Confirmed the cession of the lands to the Watauga Association with the States of Virginia and North Carolina.
Treaty of Long-Island-on-the-Holston, 26 July 1781 
Peace treaty between the Overhill, Valley, and Middle Towns, and the Overmountain settlers that confirmed former cessions but gave up no additional land.
Treaty of Augusta,[3] 25 May 1783 
The Cherokees ceded their lands between the Savannah and Keowee rivers on the east and the Oconee River on the west in Georgia.
Treaty of Long Swamp Creek, 30 May 1783 
Confirmed the northern boundary of the State of Georgia with the Cherokee, between the latter and that state, with the Cherokee ceding large amounts of land between the Savannah and Chattachoochee Rivers to the State of Georgia.
Treaty of Pensacola, 30 May 1784 
For alliance and commerce between New Spain and the Cherokee and Muscogee.
Treaty of Dumplin Creek, 10 June 1785 
Ceded the "territory south of the French Broad and Holston Rivers and west of the Big Pigeon River" and east of the ridge dividing Little River from the Tennessee River to the State of Franklin.
Treaty of Hopewell, 28 November 1785 
Changed the boundaries between the U.S. and Cherokee lands.
Treaty of Coyatee, 3 August 1786 
Made with the State of Franklin at gunpoint, this treaty ceded the remaining land north and east of the Little Tennessee River to the ridge dividing it from Little River.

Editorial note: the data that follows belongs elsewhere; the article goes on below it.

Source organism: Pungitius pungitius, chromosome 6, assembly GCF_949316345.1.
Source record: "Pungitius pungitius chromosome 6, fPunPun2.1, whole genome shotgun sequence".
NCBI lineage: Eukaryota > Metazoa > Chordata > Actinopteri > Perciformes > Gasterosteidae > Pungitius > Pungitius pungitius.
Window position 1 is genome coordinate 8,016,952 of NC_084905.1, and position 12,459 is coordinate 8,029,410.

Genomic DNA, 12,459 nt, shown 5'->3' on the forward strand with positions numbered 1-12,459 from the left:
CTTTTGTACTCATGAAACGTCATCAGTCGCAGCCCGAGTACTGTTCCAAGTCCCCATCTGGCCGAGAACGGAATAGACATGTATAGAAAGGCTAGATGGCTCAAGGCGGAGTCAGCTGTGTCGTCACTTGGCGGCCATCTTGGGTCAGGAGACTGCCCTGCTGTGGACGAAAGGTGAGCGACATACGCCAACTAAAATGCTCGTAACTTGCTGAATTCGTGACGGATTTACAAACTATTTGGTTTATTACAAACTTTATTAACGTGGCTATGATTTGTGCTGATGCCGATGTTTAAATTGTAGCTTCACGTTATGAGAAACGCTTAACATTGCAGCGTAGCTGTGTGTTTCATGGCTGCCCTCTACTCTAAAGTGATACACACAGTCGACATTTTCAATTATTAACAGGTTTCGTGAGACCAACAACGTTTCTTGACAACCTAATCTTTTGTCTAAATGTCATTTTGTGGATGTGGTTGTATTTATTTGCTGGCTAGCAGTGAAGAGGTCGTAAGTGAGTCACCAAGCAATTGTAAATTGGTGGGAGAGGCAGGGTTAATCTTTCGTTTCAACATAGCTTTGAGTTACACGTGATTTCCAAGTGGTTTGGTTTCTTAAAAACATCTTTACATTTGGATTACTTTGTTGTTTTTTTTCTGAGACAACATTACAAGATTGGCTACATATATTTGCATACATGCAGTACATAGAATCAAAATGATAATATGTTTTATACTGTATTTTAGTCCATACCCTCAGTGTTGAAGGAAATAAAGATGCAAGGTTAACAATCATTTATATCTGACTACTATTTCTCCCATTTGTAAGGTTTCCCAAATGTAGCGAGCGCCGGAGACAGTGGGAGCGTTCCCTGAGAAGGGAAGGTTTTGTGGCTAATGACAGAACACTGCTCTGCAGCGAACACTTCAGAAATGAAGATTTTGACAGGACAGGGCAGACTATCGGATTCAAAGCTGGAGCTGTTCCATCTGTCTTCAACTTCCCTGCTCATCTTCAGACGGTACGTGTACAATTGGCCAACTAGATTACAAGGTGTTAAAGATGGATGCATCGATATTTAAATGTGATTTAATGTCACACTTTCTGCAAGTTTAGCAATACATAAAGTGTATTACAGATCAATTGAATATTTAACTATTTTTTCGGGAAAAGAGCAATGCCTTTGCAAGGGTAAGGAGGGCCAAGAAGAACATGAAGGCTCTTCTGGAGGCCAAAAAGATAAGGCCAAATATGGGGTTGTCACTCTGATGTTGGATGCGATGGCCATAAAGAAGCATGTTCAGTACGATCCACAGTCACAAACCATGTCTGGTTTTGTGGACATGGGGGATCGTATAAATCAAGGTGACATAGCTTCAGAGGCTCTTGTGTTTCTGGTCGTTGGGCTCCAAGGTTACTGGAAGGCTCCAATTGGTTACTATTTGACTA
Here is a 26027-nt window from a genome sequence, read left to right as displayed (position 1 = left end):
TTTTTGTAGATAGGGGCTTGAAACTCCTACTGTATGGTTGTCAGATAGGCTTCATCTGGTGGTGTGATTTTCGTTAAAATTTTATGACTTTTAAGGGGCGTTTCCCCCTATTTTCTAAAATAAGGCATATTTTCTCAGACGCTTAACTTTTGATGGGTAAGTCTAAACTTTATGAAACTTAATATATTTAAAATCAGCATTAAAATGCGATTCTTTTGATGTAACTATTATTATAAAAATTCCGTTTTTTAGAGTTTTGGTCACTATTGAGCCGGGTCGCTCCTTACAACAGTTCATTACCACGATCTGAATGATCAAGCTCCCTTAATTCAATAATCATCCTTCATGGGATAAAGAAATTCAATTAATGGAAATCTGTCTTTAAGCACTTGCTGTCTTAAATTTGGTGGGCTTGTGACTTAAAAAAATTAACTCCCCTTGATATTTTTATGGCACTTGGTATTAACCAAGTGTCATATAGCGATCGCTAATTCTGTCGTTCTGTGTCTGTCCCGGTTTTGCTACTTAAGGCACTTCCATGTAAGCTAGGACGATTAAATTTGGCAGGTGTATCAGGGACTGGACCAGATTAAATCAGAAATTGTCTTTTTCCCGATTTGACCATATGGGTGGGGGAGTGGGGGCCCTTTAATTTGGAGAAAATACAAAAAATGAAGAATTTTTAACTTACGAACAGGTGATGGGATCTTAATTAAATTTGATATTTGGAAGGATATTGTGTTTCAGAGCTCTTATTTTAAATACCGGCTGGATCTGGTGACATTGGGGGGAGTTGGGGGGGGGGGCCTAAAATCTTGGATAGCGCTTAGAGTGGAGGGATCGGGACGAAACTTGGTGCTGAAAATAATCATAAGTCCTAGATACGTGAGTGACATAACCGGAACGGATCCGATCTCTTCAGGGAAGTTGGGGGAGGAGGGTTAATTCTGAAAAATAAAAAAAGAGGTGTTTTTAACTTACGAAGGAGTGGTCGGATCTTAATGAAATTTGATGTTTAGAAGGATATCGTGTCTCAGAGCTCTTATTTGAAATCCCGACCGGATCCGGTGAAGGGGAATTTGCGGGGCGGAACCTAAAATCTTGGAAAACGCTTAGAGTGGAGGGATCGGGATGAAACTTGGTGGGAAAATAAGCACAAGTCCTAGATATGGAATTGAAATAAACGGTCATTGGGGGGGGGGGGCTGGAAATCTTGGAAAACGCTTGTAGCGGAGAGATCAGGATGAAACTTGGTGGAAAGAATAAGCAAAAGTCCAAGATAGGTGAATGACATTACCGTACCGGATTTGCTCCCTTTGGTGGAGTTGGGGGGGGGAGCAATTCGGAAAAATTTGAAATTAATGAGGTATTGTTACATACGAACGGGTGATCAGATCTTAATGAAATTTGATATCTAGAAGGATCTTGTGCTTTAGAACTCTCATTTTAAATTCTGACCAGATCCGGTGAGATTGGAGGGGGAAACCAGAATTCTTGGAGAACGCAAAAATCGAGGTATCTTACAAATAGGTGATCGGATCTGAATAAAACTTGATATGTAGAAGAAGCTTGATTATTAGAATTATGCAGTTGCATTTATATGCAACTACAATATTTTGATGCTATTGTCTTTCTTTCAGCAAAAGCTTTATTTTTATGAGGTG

Post-U.S. Constitution

Treaty of Holston, 2 July 1791 
Established boundaries between the United States and the Cherokee. Guaranteed by the United States that the lands of the Cherokee have not been ceded to the United States.
Treaty of Philadelphia, 17 February 1792 
Supplemented the previous Holston treaty regarding annuities, etc.
Treaty of Walnut Hills, 10 April 1792 
Between the Spanish governor in New Orleans and the Cherokee, Muscogee, Choctaw, and Seminole in which the former promised the latter military protection.
Treaty of Pensacola, 26 September 1792 
Between the Chickamauga Cherokee (or Lower Cherokee) under John Watts and Arturo O'Neill, governor of Spanish West Florida, for arms and supplies with which to wage war against the United States.
Treaty of Philadelphia, 26 June 1794 
Reaffirmed the provisions of the 1785 Treaty of Hopewell and the 1791 Treaty of Holston, particularly those regarding land cession.
Treaty of Tellico Blockhouse, 8 November 1794 
Peace treaty with of the United States with the Lower Cherokee ending the Cherokee–American wars.
Treaty of Tellico, 2 October 1798 
The boundaries promised in the previous treaty had not been marked and white settlers had come in. Because of this, the Cherokee were told they would need to cede new lands as an "acknowledgment" of the protection of the United States. The U.S. would guarantee the new Cherokee Nation could keep the remainder of its land "forever".
Treaty of Tellico, 24 October 1804 
Ceded land.
Treaty of Tellico, 25 October 1805 
Ceded land, including that for the Federal Road through the Cherokee Nation.
Treaty of Tellico, 27 October 1805 
Ceded land for the state assembly of Tennessee, whose capital was then in East Tennessee, to meet upon.